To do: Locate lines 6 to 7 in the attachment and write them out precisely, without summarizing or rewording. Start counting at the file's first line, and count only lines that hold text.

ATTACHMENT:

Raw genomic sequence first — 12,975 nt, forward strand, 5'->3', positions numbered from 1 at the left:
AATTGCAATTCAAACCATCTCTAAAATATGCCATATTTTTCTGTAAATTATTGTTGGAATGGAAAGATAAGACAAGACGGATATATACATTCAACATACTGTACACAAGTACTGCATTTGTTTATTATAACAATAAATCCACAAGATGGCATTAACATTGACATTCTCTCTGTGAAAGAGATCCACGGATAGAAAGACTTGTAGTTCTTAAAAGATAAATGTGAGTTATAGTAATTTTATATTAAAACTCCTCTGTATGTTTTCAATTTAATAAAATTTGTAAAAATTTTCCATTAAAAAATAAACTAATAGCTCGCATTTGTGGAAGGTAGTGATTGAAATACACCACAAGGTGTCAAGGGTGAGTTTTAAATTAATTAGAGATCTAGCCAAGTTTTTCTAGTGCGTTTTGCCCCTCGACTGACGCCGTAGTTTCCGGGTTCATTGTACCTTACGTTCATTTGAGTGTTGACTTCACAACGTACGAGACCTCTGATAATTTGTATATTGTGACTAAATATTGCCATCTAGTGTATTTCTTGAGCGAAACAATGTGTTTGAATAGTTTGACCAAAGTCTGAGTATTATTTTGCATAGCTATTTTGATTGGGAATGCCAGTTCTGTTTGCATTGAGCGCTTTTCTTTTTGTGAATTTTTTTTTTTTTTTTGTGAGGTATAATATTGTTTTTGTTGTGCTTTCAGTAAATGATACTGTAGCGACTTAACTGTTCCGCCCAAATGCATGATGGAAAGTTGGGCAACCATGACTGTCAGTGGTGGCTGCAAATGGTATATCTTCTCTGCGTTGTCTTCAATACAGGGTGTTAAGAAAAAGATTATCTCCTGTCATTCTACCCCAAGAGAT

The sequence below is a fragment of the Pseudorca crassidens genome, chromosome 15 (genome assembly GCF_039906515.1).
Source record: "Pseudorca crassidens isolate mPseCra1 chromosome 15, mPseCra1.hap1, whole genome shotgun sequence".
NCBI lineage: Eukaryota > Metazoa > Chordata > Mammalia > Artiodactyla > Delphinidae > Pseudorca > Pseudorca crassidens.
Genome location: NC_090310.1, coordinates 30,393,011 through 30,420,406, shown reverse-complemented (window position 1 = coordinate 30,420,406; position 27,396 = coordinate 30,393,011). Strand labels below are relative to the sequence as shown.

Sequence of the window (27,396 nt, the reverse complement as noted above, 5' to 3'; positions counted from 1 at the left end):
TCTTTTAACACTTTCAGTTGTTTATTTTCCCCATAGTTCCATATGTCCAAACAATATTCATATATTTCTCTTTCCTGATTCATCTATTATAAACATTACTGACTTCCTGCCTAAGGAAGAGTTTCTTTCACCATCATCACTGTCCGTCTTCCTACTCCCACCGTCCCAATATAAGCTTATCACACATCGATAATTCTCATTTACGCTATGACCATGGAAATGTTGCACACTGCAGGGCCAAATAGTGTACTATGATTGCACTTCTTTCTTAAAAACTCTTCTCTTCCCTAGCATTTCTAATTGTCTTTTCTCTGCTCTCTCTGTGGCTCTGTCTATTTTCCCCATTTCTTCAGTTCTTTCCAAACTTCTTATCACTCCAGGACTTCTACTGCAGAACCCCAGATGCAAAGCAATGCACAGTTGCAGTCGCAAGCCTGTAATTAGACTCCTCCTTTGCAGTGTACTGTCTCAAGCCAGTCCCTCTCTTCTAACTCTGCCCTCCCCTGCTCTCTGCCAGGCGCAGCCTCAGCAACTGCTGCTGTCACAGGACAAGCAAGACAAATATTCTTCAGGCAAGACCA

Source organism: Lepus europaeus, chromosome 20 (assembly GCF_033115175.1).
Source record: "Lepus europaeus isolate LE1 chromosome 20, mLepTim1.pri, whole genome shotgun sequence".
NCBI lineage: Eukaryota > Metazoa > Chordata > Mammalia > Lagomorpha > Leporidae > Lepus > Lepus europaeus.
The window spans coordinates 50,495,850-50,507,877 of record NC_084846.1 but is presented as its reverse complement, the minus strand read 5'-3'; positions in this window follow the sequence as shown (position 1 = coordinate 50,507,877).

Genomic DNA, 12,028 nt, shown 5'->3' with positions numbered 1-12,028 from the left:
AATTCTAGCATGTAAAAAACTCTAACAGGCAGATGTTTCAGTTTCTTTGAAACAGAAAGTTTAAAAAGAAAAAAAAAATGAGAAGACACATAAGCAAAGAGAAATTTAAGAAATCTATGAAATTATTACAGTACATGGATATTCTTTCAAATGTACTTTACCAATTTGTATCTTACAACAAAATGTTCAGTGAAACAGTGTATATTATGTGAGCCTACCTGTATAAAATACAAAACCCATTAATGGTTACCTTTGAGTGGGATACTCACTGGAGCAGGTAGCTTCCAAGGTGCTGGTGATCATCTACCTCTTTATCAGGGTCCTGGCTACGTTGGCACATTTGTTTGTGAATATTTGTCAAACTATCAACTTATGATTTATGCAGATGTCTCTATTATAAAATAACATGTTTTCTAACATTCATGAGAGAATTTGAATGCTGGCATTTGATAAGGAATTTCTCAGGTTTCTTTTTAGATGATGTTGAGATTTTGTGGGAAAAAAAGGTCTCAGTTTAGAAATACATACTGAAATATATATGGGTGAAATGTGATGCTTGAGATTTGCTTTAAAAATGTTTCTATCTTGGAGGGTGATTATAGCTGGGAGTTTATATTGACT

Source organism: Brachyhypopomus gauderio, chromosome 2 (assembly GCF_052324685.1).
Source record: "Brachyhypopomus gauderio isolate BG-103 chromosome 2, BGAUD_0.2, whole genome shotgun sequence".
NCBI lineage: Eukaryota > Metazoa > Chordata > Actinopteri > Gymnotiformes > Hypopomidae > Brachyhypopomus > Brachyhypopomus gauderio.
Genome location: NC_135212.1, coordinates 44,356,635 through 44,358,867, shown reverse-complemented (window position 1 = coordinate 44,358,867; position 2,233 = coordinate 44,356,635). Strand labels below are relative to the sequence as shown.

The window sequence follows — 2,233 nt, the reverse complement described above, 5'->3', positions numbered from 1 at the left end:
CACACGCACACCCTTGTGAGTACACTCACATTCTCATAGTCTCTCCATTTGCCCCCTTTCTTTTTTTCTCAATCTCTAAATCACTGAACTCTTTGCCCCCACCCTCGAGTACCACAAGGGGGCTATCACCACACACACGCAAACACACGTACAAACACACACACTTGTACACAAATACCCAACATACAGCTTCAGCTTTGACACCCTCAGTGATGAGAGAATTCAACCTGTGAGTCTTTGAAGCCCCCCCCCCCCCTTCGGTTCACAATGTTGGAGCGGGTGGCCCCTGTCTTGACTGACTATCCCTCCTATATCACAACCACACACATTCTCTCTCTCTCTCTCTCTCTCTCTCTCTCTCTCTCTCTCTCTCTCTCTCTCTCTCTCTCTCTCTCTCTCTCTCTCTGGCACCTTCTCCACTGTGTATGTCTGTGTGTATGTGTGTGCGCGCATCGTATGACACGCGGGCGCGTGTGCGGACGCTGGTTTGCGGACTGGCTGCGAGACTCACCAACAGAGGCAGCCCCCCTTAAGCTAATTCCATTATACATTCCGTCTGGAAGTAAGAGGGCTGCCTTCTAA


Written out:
Genome location: NC_090310.1, coordinates 30,393,011 through 30,420,406, shown reverse-complemented (window position 1 = coordinate 30,420,406; position 27,396 = coordinate 30,393,011). Strand labels below are relative to the sequence as shown.

Sequence of the window (27,396 nt, the reverse complement as noted above, 5' to 3'; positions counted from 1 at the left end):